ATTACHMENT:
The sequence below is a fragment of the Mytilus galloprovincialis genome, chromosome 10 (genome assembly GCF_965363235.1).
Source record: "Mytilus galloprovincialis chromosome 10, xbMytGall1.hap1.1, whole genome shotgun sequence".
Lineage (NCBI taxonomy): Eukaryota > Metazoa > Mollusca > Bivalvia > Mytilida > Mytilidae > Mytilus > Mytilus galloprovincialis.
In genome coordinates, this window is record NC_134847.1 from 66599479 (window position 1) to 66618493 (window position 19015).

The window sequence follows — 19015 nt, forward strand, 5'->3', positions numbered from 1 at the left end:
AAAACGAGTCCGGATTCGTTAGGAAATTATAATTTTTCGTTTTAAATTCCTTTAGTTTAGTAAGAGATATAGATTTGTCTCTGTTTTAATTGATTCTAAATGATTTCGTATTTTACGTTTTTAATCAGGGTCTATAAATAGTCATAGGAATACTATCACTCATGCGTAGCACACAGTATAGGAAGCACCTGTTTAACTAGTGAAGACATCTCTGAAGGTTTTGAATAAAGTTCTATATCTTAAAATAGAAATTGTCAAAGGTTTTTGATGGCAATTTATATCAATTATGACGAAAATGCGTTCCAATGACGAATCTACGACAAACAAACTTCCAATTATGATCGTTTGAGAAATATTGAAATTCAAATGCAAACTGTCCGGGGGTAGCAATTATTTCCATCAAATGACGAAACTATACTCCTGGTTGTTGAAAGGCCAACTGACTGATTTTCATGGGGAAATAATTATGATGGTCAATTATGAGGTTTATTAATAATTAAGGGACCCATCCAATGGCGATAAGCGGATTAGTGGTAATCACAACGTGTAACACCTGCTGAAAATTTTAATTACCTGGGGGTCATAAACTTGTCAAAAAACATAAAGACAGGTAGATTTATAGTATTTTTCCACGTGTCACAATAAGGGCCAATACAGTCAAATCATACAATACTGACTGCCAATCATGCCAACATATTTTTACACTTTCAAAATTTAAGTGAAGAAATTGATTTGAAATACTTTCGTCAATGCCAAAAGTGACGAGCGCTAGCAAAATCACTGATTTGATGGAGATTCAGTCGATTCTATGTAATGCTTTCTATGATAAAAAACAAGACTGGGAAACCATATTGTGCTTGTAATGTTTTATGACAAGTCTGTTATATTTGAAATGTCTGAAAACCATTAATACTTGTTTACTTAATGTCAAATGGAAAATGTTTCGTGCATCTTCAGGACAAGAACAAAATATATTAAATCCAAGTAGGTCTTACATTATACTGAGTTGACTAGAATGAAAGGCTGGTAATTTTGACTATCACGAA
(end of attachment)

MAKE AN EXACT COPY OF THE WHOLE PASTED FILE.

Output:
The sequence below is a fragment of the Mytilus galloprovincialis genome, chromosome 10 (genome assembly GCF_965363235.1).
Source record: "Mytilus galloprovincialis chromosome 10, xbMytGall1.hap1.1, whole genome shotgun sequence".
Lineage (NCBI taxonomy): Eukaryota > Metazoa > Mollusca > Bivalvia > Mytilida > Mytilidae > Mytilus > Mytilus galloprovincialis.
In genome coordinates, this window is record NC_134847.1 from 66599479 (window position 1) to 66618493 (window position 19015).

The window sequence follows — 19015 nt, forward strand, 5'->3', positions numbered from 1 at the left end:
AAAACGAGTCCGGATTCGTTAGGAAATTATAATTTTTCGTTTTAAATTCCTTTAGTTTAGTAAGAGATATAGATTTGTCTCTGTTTTAATTGATTCTAAATGATTTCGTATTTTACGTTTTTAATCAGGGTCTATAAATAGTCATAGGAATACTATCACTCATGCGTAGCACACAGTATAGGAAGCACCTGTTTAACTAGTGAAGACATCTCTGAAGGTTTTGAATAAAGTTCTATATCTTAAAATAGAAATTGTCAAAGGTTTTTGATGGCAATTTATATCAATTATGACGAAAATGCGTTCCAATGACGAATCTACGACAAACAAACTTCCAATTATGATCGTTTGAGAAATATTGAAATTCAAATGCAAACTGTCCGGGGGTAGCAATTATTTCCATCAAATGACGAAACTATACTCCTGGTTGTTGAAAGGCCAACTGACTGATTTTCATGGGGAAATAATTATGATGGTCAATTATGAGGTTTATTAATAATTAAGGGACCCATCCAATGGCGATAAGCGGATTAGTGGTAATCACAACGTGTAACACCTGCTGAAAATTTTAATTACCTGGGGGTCATAAACTTGTCAAAAAACATAAAGACAGGTAGATTTATAGTATTTTTCCACGTGTCACAATAAGGGCCAATACAGTCAAATCATACAATACTGACTGCCAATCATGCCAACATATTTTTACACTTTCAAAATTTAAGTGAAGAAATTGATTTGAAATACTTTCGTCAATGCCAAAAGTGACGAGCGCTAGCAAAATCACTGATTTGATGGAGATTCAGTCGATTCTATGTAATGCTTTCTATGATAAAAAACAAGACTGGGAAACCATATTGTGCTTGTAATGTTTTATGACAAGTCTGTTATATTTGAAATGTCTGAAAACCATTAATACTTGTTTACTTAATGTCAAATGGAAAATGTTTCGTGCATCTTCAGGACAAGAACAAAATATATTAAATCCAAGTAGGTCTTACATTATACTGAGTTGACTAGAATGAAAGGCTGGTAATTTTGACTATCACGAA